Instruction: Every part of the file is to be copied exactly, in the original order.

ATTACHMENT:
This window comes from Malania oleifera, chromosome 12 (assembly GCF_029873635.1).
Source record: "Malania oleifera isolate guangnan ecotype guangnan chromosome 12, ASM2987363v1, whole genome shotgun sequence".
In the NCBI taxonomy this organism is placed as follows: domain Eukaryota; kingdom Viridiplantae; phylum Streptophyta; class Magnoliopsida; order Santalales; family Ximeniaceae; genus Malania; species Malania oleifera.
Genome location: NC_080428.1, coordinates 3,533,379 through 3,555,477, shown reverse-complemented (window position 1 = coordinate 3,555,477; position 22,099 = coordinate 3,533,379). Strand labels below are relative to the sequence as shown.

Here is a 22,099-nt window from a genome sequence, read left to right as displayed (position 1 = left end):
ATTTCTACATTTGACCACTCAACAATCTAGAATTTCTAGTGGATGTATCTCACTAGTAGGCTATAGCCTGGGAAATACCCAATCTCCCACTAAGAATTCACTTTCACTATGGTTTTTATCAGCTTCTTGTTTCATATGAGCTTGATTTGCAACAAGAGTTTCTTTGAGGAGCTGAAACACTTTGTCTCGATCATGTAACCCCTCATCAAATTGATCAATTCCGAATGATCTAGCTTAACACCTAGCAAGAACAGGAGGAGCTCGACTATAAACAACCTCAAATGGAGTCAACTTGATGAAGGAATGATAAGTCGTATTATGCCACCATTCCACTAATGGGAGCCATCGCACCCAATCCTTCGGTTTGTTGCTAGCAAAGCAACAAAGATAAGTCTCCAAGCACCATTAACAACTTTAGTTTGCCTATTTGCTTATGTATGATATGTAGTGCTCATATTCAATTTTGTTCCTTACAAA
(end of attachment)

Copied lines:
This window comes from Malania oleifera, chromosome 12 (assembly GCF_029873635.1).
Source record: "Malania oleifera isolate guangnan ecotype guangnan chromosome 12, ASM2987363v1, whole genome shotgun sequence".
In the NCBI taxonomy this organism is placed as follows: domain Eukaryota; kingdom Viridiplantae; phylum Streptophyta; class Magnoliopsida; order Santalales; family Ximeniaceae; genus Malania; species Malania oleifera.
Genome location: NC_080428.1, coordinates 3,533,379 through 3,555,477, shown reverse-complemented (window position 1 = coordinate 3,555,477; position 22,099 = coordinate 3,533,379). Strand labels below are relative to the sequence as shown.

Here is a 22,099-nt window from a genome sequence, read left to right as displayed (position 1 = left end):
ATTTCTACATTTGACCACTCAACAATCTAGAATTTCTAGTGGATGTATCTCACTAGTAGGCTATAGCCTGGGAAATACCCAATCTCCCACTAAGAATTCACTTTCACTATGGTTTTTATCAGCTTCTTGTTTCATATGAGCTTGATTTGCAACAAGAGTTTCTTTGAGGAGCTGAAACACTTTGTCTCGATCATGTAACCCCTCATCAAATTGATCAATTCCGAATGATCTAGCTTAACACCTAGCAAGAACAGGAGGAGCTCGACTATAAACAACCTCAAATGGAGTCAACTTGATGAAGGAATGATAAGTCGTATTATGCCACCATTCCACTAATGGGAGCCATCGCACCCAATCCTTCGGTTTGTTGCTAGCAAAGCAACAAAGATAAGTCTCCAAGCACCATTAACAACTTTAGTTTGCCTATTTGCTTATGTATGATATGTAGTGCTCATATTCAATTTTGTTCCTTACAAA